Cingano says that doing something about this trend has moved to the top of the policy agenda in many countries.

"This partly due to worries that a persistently unbalanced sharing of the growth dividend will result in social resentment, fuelling populist and protectionist sentiments and leading to political instability," he says.

But another, growing reason for policy-makers' interest in inequality is its possible effect in reducing economic growth and slowing the recovery from the Great Recession.

His econometric comparisons of the performance of OECD countries over the past 30 years confirm earlier findings that increasing income inequality has an adverse effect on later economic growth. In New Zealand, for instance, its total growth over the 20 years to 2010 would have been more than 10 per cent greater had its income disparity not widened as much as it did over the 20 years to 2005.

For both the United States and Britain, their cumulative growth would have been more than 20 per cent greater.

You could argue that just because inequality reduces the rate of economic growth, this doesn't mean government measures to redistribute income will make things better. Those measures could, by reducing economic incentives, make their own contribution to reducing growth.

You could argue it, but you'd get no support from Cingano's analysis of the evidence. "These results suggest that inequality in disposable incomes is bad for growth, and that redistribution is, at worst, neutral to growth," he finds.

But get this: he found that what does most to inhibit growth is an increasing gap between low-income households (the bottom 40 per cent) and the rest of the population.

"In contrast, no evidence is found that those with high incomes pulling away from the rest of the population harm growth," he says.

So the rich attract most envy and resentment, but they're not what inhibits growth. What is it about inequality in the bottom half of the distribution that leads to weaker economic growth in later years?

Cingano finds support for the "human capital accumulation theory", suggesting that lower relative increases in the incomes of families in the bottom half make it harder for them to invest in the education and training that increases the value of their labour and the size of their contribution to growth.

But I've got an idea. Why not get a businessman, say, David Gonski, to propose ways of making sure the socially and economically disadvantaged get a good education?

And why don't we hugely increase university fees? That's bound to make us grow a lot faster.

Wednesday, December 10, 2014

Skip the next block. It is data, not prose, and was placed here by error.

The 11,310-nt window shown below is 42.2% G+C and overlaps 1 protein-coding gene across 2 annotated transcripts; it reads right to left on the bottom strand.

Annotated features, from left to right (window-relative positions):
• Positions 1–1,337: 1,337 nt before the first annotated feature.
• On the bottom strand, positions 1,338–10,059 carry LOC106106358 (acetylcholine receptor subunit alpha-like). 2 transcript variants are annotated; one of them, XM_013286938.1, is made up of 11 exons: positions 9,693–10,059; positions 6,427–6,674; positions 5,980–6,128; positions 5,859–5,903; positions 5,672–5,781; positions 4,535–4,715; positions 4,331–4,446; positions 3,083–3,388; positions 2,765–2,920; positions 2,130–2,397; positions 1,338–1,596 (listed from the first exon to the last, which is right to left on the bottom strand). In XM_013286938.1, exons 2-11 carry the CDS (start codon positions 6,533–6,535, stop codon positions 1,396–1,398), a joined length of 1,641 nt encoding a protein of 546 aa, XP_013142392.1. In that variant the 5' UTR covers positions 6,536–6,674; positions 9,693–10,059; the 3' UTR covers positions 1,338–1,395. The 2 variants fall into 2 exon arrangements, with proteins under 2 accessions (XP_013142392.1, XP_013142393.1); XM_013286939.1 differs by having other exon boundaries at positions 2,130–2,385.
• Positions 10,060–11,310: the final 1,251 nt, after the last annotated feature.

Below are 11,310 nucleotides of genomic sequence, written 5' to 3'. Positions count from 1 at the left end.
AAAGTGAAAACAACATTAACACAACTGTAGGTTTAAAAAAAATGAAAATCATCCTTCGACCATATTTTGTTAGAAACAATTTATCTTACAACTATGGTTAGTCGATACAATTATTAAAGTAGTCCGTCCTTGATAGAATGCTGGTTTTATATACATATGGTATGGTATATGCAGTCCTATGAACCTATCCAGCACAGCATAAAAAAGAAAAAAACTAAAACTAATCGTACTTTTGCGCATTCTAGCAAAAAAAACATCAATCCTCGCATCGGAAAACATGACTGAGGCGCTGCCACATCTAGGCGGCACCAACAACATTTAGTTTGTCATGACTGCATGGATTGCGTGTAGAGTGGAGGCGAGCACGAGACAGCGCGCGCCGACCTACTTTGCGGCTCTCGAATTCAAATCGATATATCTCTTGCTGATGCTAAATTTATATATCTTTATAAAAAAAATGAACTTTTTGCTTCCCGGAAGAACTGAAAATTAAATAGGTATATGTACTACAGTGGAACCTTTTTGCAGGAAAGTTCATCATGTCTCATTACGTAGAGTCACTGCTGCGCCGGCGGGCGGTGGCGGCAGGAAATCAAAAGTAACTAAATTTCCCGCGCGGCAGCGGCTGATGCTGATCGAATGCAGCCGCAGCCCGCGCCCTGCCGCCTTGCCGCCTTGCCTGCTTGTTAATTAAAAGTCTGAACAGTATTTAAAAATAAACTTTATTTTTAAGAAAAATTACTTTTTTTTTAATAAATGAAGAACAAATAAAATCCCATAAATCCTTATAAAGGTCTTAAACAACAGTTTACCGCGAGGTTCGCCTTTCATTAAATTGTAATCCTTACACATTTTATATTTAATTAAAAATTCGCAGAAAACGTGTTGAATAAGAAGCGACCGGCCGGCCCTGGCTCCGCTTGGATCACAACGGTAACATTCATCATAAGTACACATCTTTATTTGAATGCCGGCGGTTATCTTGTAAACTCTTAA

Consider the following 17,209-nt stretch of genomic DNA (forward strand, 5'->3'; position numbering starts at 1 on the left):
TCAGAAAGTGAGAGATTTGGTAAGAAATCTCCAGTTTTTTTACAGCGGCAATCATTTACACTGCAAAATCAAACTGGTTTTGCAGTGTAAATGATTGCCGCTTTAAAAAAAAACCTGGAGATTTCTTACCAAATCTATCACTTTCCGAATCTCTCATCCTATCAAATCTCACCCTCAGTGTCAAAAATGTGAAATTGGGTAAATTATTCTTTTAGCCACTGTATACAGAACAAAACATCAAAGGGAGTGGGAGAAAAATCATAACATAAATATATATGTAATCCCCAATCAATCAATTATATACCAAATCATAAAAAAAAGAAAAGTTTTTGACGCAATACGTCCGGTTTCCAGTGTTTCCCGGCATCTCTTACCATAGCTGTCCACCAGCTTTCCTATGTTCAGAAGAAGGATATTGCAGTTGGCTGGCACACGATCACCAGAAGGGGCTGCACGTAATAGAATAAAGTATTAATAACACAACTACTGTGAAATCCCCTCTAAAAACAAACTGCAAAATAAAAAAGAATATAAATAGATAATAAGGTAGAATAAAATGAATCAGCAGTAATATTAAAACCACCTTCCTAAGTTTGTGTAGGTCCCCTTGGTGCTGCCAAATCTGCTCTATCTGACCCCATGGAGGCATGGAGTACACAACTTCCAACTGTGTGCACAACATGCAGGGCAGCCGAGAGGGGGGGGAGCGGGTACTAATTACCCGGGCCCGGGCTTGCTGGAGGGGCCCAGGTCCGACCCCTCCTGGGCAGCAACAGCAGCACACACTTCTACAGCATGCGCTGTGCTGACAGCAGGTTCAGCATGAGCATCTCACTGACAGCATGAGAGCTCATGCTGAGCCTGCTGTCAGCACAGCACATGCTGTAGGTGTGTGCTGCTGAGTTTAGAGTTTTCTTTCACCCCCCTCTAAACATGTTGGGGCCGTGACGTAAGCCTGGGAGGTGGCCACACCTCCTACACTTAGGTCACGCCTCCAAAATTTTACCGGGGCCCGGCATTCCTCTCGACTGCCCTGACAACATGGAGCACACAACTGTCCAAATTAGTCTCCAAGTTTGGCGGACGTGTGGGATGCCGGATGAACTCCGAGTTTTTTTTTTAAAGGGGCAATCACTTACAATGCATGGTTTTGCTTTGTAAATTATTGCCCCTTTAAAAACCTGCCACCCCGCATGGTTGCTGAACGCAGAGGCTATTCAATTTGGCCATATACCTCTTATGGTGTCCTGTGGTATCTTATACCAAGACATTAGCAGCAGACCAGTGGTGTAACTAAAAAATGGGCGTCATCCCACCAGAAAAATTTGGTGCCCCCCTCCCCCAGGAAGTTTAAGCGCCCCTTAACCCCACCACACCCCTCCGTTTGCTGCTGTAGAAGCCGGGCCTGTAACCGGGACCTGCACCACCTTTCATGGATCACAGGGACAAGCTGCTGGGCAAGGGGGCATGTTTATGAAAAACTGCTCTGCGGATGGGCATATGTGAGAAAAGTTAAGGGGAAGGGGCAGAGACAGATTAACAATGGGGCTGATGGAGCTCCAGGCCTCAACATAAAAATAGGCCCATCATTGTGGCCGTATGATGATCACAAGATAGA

Growing signs young won't do as well as their olds

Will today's young people end up better off than their parents? That used to be a stupid question. Of course they will. But these days, it's much less certain.

We've come to expect that each generation will be better off than its parents, with more income, better housing and better healthcare.

But many young adults have begun to doubt it. According to one opinion poll, only 22 per cent of respondents under 30 considered they would have a better life than their parents.

And now a report by the Grattan Institute think tank, The Wealth of Generations, has found evidence to support the fear that today's generation of young Australians may have lower standards of living than their parents at a similar age.

It's a question of what's likely to happen to their incomes and what's happening to their wealth.
Our wealth is our assets (property, superannuation and other financial investments, and money in the bank) less our liabilities (mainly debts).

Wealth is like congealed income. We can usually turn it back into money should we need to. Some of it produces income (rental properties, financial investments) and some reduces our need for income, such as when we live in our own homes rather than renting.

We add to our wealth when we save some of our annual income. Most of us save more than we think we do, by paying off a mortgage over 20 or 30 years, or by having our employer fulfil the government's requirement to put 9.5 per cent of our wage into super.

We also add to our wealth when the market value of the assets we own rises – "capital gain". And, of course, when we inherit the wealth of our relatives or receive a gift of money from them.

The wealth of Australian households has grown a lot over the years, even after allowing for inflation, as all the figures I'll quote do. But the report, by John Daley and Danielle Wood, finds that over the past decade, older households captured most of the growth in the nation's wealth.